Housing Starts Regain Some Ground in November
Nationwide housing production rose 8.9% to a seasonally adjusted annual rate of 574,000 units in November, according to figures released by the U.S. Commerce Department on Dec. 16. The gain was a partial bounce-back from an exceptionally slow month for housing activity in October, and was largely attributed to a big increase in the multifamily sector.
"The fact that both starts and permits for new housing production rose last month is a good sign that we're headed in the right direction, albeit slowly, on the road to a housing recovery," said NAHB Chairman Joe Robson. "That said, the November improvement was primarily on the multifamily side, and poor job markets and other economic factors are still keeping many potential buyers on the fence for the time being."
"Home builders remain very cautious about starting new homes, and overall housing production is still down on a three-month average basis," noted NAHB Chief Economist David Crowe. "Understandably, it will take some time for the newly extended and expanded home buyer tax credit to start boosting sales in individual markets — just as it did the last time such an incentive was enacted,” he said.
“However,” Crowe added, “the fact that permits increased in November is a hopeful indication that the desired impact of the tax credit on housing demand may be forthcoming early in 2010. In the meantime, credit for new housing production remains extremely difficult to come by, posing significant obstacles to builders with viable projects."
Making up for some of the ground they lost during the preceding month, single-family housing starts posted a modest 2.1% gain in November, rising to a seasonally adjusted annual rate of 482,000 units. Meanwhile, multifamily starts rebounded from an all-time record low in the previous month with a 67.3% gain to a seasonally adjusted annual rate of 92,000 units in November.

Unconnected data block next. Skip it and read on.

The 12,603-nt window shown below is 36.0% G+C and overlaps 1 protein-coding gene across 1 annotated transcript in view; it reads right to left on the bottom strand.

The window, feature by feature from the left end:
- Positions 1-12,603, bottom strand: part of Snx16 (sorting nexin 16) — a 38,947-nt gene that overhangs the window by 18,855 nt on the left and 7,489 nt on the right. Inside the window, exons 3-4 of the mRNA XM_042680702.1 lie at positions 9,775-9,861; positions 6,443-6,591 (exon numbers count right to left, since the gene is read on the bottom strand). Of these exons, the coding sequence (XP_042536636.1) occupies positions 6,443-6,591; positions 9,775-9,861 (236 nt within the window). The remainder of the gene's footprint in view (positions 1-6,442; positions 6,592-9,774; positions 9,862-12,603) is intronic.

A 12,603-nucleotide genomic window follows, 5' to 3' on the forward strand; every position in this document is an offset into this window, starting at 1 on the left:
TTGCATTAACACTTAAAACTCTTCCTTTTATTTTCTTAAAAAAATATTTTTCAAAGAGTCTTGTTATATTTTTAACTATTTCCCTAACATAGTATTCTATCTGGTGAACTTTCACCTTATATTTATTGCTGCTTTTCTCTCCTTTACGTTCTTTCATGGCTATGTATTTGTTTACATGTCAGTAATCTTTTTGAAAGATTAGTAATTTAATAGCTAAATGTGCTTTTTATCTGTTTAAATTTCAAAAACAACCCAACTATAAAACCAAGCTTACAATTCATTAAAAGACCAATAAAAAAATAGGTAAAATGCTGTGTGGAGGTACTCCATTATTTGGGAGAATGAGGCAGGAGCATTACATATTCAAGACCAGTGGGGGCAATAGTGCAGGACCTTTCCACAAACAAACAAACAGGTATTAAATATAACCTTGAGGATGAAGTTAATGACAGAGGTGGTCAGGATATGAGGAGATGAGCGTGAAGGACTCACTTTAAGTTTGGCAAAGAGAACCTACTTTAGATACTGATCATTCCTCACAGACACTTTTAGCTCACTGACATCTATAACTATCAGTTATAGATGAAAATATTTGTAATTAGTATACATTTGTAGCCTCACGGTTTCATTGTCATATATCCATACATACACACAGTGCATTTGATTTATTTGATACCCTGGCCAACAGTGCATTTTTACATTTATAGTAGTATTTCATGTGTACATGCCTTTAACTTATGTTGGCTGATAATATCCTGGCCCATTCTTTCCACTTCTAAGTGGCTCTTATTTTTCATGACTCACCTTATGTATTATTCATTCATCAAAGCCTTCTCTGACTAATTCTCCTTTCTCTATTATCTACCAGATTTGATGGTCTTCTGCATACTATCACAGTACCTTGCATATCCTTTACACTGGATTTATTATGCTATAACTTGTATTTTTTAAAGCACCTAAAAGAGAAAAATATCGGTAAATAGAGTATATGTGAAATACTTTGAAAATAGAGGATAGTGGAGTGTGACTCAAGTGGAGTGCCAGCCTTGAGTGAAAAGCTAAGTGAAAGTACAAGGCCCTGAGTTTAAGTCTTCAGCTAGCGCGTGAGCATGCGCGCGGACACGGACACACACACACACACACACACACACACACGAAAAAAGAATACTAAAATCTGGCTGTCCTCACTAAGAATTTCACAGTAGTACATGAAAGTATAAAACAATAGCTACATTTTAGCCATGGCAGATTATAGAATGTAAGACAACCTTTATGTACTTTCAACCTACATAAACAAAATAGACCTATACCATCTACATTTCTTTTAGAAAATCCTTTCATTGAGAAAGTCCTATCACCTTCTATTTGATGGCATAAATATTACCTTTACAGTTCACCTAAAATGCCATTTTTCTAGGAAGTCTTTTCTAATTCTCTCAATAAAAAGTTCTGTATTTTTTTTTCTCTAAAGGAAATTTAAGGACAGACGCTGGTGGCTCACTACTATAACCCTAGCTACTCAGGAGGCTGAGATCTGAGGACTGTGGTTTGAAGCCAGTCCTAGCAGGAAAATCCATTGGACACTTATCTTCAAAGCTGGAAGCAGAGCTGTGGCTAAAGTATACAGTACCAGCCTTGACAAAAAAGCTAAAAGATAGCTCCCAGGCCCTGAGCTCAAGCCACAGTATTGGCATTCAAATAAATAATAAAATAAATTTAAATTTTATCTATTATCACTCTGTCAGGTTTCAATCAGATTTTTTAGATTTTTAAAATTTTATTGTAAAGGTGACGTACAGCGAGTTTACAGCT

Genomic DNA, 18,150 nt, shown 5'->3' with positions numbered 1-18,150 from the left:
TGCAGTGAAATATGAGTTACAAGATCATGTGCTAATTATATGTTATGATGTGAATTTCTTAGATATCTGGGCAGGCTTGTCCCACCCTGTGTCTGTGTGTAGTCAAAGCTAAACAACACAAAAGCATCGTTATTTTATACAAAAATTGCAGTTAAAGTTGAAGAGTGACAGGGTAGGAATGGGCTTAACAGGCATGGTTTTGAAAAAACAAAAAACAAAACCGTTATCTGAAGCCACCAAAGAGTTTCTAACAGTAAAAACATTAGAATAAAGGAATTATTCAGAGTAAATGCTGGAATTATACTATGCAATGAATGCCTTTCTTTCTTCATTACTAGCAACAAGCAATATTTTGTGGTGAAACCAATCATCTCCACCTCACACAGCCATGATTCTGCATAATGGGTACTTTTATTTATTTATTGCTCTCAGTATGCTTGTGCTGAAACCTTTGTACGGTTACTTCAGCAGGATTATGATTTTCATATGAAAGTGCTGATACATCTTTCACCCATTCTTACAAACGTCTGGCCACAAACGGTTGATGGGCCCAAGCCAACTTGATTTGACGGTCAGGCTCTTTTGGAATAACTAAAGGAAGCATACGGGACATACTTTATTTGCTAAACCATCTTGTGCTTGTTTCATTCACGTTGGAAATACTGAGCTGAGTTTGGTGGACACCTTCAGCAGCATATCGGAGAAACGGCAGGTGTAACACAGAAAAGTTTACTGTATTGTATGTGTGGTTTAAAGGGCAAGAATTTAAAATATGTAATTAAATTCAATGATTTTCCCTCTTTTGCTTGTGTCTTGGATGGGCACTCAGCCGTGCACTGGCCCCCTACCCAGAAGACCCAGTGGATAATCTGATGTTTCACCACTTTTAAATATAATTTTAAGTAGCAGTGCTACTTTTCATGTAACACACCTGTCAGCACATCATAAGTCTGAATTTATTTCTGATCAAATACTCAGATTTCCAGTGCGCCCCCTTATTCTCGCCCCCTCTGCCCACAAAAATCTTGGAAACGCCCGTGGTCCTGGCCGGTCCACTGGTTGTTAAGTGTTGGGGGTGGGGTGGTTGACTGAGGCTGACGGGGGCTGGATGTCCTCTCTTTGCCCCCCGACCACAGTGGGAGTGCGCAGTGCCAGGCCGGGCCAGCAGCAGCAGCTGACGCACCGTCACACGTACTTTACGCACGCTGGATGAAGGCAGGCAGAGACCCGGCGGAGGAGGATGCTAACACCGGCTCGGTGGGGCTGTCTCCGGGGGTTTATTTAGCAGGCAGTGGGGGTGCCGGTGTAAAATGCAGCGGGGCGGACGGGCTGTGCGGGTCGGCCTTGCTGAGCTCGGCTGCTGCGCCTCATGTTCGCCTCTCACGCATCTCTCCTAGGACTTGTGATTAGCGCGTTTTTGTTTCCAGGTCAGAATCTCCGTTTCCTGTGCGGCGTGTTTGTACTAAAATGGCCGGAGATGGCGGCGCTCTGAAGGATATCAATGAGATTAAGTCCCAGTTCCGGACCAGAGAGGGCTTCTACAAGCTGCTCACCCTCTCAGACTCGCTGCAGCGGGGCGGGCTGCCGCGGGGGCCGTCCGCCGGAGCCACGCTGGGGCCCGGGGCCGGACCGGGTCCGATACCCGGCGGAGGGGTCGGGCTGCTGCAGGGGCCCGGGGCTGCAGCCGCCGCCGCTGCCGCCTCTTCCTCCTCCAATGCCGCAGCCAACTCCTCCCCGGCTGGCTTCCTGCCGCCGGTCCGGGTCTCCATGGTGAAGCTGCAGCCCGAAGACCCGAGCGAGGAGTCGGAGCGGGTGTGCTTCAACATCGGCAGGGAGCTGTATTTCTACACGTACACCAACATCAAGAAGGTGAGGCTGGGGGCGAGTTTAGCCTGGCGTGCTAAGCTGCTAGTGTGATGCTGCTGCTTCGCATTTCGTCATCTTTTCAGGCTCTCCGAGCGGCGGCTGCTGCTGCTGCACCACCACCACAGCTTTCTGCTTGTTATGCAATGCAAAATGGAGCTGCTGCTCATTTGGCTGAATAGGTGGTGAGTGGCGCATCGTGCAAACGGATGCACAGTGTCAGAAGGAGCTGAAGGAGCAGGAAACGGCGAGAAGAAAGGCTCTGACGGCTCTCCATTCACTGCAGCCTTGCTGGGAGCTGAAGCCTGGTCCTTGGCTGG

Gains in housing production were registered across all regions of the country in November, with increases of 16.4% in the Northeast, 3% in the Midwest, 12.3% in the South and nearly 2% in the West.
Permit issuance, which can be an indicator of future building activity, rose 6% in November to a seasonally adjusted annual rate of 584,000 units, its highest level in a year. Single-family permits climbed 5.3% to 473,000 units, while multifamily permits rose 8.8% to 111,000 units.
Three out of four regions posted gains in housing permits for November, with increases of 4.7% in the Northeast, 10.7% in the South and 2.7% in the West. Permits declined 1.9% in the Midwest.
Web Site Is One-Stop Shop for Tax Credit Info
Builders and other industry professionals can help spur home sales by referring prospective home buyers to www.federalhousingtaxcredit.com. The NAHB Web site provides detailed information on both the extended $8,000 first-time home buyer tax credit and the new $6,500 repeat buyer tax credit recently signed into law by President Obama.
Consumers can use the Web site to find information on both tax credits — including frequently asked questions and links to social media sites that provide updated information as it becomes available. It also includes a number of home-buying resources for consumers.
Industry professionals are encouraged to highlight the tax credit Web site when marketing to their potential home buyer market.
Webcast of Fall Construction Forecast Conference Now Available
An on-demand webcast of the 2009 Fall Construction Forecast Conference held at the National Housing Center in Washington, D.C., on Oct. 21 is now available for purchase.
The webcast fee includes access to the webcast archive and electronic copies of the conference handout and presentation materials. Multiple viewers in one office can purchase the webcast for one fee.
The on-demand webcast also gives viewers complete flexibility in their viewing experience — pause, skip forward and backward, or jump directly to your topics of interest. The webcast is available for $250.
To view the webcast schedule, topics of discussion and a list of the presenters, click here.
To purchase and download the webcast, click here.
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